Angela J. Davis, professor of law of American University’s Washington College of Law, is an expert in criminal law and procedure with a specific focus on prosecutorial power and racism in the criminal justice system. Davis previously served as director of the D.C. Public Defender Service, where she began as a staff attorney representing indigent juveniles and adults. She also served as executive director of the National Rainbow Coalition and is a former law clerk of the Honorable Theodore R. Newman, the former Chief Judge of the D.C. Court of Appeals.
Professor Davis is the author of Arbitrary Justice: The Power of the American Prosecutor (Oxford University Press 2007). She is also the co-editor of Criminal Law (Sage Publications 2015) (with Professor Katheryn Russell-Brown), Trial Stories (Foundation Press 2007) (with Professor Michael E. Tigar) and the 6th edition of Basic Criminal Procedure (Thomson West 2012) (with Professors Stephen Saltzburg and Daniel Capra). Ms. Davis' other scholarly publications include articles in the Michigan, Iowa, Fordham, and Hofstra Law Reviews. Davis won the Pauline Ruyle Moore award for Arbitrary Justice: The Power of the American Prosecutor in 2009 and for her Fordham Law Review article, Prosecution and Race: The Power and Privilege of Discretion in 2000. She was awarded a Soros Senior Justice Fellowship in 2003. She won the American University Scholar/Teacher of the Year Award in 2015, the American University Faculty Award for Outstanding Scholarship, Research, Creative Activity, and Other Professional Contributions in 2009 and the American University Faculty Award for Outstanding Teaching in a Full-Time Appointment in 2002.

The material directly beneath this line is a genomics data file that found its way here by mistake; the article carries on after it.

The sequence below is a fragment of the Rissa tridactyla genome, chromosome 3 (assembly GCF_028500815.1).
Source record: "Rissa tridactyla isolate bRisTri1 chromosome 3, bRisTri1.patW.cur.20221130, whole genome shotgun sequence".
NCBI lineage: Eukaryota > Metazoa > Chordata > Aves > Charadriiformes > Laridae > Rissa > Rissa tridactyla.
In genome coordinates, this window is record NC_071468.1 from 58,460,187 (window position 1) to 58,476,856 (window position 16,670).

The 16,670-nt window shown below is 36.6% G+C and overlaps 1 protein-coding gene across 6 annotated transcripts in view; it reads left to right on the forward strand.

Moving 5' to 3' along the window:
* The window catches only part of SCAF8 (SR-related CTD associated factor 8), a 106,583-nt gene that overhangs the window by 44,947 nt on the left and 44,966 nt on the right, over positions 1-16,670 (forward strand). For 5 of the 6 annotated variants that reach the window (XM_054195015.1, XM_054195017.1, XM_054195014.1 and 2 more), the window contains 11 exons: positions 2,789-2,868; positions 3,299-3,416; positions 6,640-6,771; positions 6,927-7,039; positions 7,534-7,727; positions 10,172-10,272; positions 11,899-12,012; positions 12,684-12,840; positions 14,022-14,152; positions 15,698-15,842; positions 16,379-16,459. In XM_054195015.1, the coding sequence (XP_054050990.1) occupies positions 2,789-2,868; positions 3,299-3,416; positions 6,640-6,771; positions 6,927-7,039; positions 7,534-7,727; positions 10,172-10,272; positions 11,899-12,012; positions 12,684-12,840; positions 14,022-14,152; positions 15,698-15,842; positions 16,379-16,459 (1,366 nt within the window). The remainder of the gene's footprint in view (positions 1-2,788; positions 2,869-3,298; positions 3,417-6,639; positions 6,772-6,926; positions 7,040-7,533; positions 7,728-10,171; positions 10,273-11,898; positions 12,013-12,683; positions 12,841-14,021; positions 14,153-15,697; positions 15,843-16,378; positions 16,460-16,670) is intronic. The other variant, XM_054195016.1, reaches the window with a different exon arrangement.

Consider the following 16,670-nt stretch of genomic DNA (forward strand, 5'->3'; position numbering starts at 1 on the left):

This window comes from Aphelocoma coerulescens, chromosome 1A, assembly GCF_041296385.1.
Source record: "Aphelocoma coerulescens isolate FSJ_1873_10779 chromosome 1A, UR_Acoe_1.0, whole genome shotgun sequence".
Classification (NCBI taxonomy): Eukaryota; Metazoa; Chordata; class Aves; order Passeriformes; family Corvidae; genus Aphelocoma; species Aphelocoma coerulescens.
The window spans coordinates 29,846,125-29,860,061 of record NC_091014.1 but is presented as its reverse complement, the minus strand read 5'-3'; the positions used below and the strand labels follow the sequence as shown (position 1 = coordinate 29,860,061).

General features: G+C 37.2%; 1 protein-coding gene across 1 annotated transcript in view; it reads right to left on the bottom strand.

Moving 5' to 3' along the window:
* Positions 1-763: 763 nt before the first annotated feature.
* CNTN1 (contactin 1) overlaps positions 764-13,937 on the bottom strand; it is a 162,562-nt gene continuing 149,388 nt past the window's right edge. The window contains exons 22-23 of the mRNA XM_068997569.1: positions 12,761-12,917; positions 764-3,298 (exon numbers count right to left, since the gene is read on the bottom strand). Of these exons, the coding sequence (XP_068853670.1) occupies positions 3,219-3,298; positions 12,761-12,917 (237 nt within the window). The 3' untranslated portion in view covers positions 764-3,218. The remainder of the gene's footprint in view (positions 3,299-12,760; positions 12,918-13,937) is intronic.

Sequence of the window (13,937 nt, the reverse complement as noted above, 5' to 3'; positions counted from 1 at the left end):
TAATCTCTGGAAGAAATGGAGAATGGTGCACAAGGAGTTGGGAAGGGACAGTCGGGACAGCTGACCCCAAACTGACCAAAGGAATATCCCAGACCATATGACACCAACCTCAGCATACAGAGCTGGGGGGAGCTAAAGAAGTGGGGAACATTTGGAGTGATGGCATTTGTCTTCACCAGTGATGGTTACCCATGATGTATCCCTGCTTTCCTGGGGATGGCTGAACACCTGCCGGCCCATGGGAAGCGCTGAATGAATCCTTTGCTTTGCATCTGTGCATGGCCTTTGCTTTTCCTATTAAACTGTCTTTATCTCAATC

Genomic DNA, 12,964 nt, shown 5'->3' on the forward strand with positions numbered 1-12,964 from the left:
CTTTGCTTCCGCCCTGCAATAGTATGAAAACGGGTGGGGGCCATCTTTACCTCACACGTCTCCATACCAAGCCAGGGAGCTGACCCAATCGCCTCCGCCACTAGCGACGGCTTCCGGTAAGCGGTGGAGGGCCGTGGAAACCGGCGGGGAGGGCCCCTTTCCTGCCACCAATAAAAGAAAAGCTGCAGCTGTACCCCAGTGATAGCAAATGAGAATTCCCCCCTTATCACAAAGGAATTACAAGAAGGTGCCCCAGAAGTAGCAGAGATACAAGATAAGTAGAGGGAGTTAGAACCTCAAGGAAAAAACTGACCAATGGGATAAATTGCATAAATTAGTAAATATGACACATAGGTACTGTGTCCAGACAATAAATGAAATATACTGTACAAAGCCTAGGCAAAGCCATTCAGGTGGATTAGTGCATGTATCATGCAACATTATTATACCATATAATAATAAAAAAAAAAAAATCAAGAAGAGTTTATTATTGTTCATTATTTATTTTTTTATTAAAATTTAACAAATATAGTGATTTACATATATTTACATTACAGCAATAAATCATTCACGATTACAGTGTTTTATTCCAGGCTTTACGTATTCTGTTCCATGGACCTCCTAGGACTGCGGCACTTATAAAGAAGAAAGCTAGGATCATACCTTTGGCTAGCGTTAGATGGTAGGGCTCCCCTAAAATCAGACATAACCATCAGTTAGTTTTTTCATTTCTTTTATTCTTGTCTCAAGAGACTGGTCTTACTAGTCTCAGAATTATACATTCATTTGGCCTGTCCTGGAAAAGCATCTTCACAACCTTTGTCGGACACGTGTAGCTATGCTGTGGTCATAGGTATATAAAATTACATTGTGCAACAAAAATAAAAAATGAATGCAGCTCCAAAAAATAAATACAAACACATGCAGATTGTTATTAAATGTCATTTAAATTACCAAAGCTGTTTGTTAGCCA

Professor Davis is a member of the Board of Trustees of the Frederick Douglas Jordan Scholarship Board, the Southern Center for Human Rights, and the Sentencing Project. She was a reporter for the ABA Justice Kennedy Commission and a member of the ABA Commission for Effective Criminal Sanctions. Professor Davis also served as a member of the Advisory Board for the Vera Institute of Justice Prosecution and Racial Justice Program. She teaches Criminal Law, Criminal Procedure, and Criminal Defense: Theory and Practice.